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In 1971, squatters moved into the barracks on an abandoned military base and established Freetown Christiania, an autonomous district in the middle of the city. Later, many dwellers built their own homes on the 86-acre property. Although the Danish Supreme Court ruled this year that the state owns the land, the area’s nearly 1,000 residents have yet to be evicted. Today, visitors can bike along tree-lined paths and check out the handmade structures before they disappear. christiania.org. This appeared in the July/August 2011 issue.
Tree-lined Paths and Handmade Structures
In 1971, squatters moved into the barracks on an abandoned military base and established Freetown Christiania, an autonomous district in the middle of the city. Later, many dwellers built their own homes on the 86-acre property. Although the Danish Supreme Court ruled this year that the state owns the land, the area’s nearly 1,000 residents have yet to be evicted. Today, visitors can bike along tree-lined paths and check out the handmade structures before they disappear.
Freetown Christiana in Copenhagen with Kids
Freetown Christiana in Copenhagen might not be the first place you’d think of to take your kids while visiting, but it’s definitely worth the trip. Most people think of Pusher Street, where pot is pretty openly sold (although hard drugs are not tolerated), when they think of Christiana. But that is a small and rather uninteresting part of this community. Christiana is an alternative way of living that was basically created by squatters who wanted form a new kind of community centered on the idea of freedom. Old military buildings have been repurposed and the locals have designed really intriguing homes for themselves. Colorful murals can be seen throughout. Make sure to get well off of Pusher Street in into the dirt side streets to get the best views. Locals were incredibly welcoming and happy to see children visiting. Some offered free candied almonds and another went out of their way to direct us to a bathroom for my son. And it sparked some conversation about different ways to live. I think it’s always good to give kids insight into other cultures, even subcultures. Make note of the rules though -- no photos on Pusher Street and no running (so people don’t think there’s a raid).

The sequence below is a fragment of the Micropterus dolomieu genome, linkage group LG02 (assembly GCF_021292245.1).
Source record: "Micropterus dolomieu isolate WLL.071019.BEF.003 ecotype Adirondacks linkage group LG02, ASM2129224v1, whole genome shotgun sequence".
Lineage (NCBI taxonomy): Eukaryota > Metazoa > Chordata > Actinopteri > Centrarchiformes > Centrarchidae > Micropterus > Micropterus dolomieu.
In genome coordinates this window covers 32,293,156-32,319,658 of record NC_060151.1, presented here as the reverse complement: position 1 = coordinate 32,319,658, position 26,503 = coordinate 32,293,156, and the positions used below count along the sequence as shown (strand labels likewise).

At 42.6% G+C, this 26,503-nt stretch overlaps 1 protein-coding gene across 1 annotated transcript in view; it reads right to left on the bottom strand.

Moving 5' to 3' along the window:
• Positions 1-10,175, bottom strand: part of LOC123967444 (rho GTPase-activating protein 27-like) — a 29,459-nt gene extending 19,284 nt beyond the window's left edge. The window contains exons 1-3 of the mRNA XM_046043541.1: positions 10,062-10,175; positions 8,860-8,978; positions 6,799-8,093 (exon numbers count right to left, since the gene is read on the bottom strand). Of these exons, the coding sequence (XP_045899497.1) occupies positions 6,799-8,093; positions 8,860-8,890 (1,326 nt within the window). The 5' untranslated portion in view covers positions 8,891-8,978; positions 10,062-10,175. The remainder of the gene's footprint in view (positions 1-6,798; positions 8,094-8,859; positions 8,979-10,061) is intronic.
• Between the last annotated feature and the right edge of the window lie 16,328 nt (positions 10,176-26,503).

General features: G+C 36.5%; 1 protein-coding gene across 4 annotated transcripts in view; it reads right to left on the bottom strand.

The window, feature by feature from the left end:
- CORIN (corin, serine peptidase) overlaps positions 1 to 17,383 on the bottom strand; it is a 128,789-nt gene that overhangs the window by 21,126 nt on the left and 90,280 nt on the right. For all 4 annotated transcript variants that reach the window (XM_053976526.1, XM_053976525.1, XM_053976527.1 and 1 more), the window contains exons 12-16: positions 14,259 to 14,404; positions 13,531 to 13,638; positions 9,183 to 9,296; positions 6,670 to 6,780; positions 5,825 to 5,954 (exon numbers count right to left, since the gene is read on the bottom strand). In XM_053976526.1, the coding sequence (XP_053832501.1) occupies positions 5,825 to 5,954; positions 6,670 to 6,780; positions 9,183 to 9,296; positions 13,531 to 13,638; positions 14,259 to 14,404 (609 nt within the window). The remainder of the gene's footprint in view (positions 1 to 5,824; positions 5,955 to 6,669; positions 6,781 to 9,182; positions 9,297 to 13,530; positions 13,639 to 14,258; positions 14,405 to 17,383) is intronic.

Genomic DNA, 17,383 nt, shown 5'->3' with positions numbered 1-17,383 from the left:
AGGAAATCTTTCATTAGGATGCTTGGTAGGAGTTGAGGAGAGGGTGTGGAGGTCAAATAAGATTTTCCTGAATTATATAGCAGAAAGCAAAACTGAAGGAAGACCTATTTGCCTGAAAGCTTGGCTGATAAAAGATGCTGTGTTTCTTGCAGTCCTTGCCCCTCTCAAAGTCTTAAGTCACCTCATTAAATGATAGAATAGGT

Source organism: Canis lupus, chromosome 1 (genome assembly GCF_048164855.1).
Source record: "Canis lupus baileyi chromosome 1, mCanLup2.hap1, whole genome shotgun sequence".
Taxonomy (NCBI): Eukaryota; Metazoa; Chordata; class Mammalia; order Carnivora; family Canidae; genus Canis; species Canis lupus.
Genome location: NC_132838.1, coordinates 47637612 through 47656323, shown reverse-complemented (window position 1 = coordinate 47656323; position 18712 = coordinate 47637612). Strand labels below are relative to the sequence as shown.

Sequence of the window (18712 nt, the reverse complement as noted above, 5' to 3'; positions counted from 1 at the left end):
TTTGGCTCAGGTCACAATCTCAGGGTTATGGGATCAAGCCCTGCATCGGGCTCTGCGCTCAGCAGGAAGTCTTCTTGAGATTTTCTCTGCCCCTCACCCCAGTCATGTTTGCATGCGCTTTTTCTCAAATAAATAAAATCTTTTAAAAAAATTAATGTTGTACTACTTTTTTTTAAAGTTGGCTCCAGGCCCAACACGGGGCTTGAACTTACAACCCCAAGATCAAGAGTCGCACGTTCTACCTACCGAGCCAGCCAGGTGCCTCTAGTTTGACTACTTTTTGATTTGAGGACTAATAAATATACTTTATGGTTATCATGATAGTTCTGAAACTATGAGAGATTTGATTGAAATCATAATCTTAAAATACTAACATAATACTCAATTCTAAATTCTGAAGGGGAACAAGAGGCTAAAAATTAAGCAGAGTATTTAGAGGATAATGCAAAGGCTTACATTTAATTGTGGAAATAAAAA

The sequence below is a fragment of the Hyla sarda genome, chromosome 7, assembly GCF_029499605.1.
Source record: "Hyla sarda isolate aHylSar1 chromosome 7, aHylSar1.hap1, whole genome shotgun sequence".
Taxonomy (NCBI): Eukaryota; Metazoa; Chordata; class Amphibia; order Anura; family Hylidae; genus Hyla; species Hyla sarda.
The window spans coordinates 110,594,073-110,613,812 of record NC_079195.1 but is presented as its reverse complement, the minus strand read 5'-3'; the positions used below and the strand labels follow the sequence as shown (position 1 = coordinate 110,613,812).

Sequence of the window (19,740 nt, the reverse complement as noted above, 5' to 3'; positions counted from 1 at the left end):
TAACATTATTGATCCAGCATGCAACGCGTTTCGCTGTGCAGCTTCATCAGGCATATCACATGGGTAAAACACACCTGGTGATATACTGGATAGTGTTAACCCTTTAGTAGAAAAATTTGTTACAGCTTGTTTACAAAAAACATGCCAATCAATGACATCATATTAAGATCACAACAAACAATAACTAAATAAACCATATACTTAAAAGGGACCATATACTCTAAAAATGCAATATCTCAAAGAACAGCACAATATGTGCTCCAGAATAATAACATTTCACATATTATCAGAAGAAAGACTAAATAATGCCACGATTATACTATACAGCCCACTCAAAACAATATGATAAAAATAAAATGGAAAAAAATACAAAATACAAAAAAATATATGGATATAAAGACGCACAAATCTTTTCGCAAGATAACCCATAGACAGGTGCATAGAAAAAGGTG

Walk inside Christiania
Freetown Christiania was a weird place to me. It’s the most hippie part of town and it’s a self-governing society where every individual is free to express himself while still being responsible for the community. There are 3 rules in Christiania: have fun, don’t run, no photos. If you can respect these rules you are more than welcome to walk around. The “Green Zone” is interesting with vendors with covered faces sitting in makeshift booths draped in military style camouflage netting to protect their identities while selling marijuana and hashish. It looked a bit intimidating but we were assured we had nothing to worry about.
"Welcome to Christiana"
Or so says the totem pole on the way in, on the way out it reads “You Are Now Entering the E.U.” Visiting the ~800 person “free state” in the middle of Copenhagen is a trip back in time to the 1970’s where rock n’roll, art, organic & vegetarian food, marijuana, and free love are the name of the game.
Tripping Through Freetown Christiania
Freetown Christiania is a partially self-governing neighborhood of approximately 850 residents, covering 85 acres in the borough of Christianshavn. It established semi-legal status as an independent community, which has been a source of controversy since its creation in a squatted military area in 1971. Its open marijuana trade was tolerated by authorities until 2004 but since then, attempts to legalize the community has been a source of conflict. Denmark & The Danes: http://bit.ly/15aiVrj
Walking Along Christiania's Canal
While famous for its independent charm, green light district, cafes, and artist community, there’s one area that often gets overlooked by tourists. Christiania is much more than just Pusher Street. Walk up and behind Nemoland, over the old defensive earthen wall, and down to the water’s edge for a lovely stroll along the old moat. Before long you’ll have a hard time remembering or believing that you’re situated in the heart of Denmark’s capital city. Visitors are free to explore the town, just be respectful and remember that people are living there.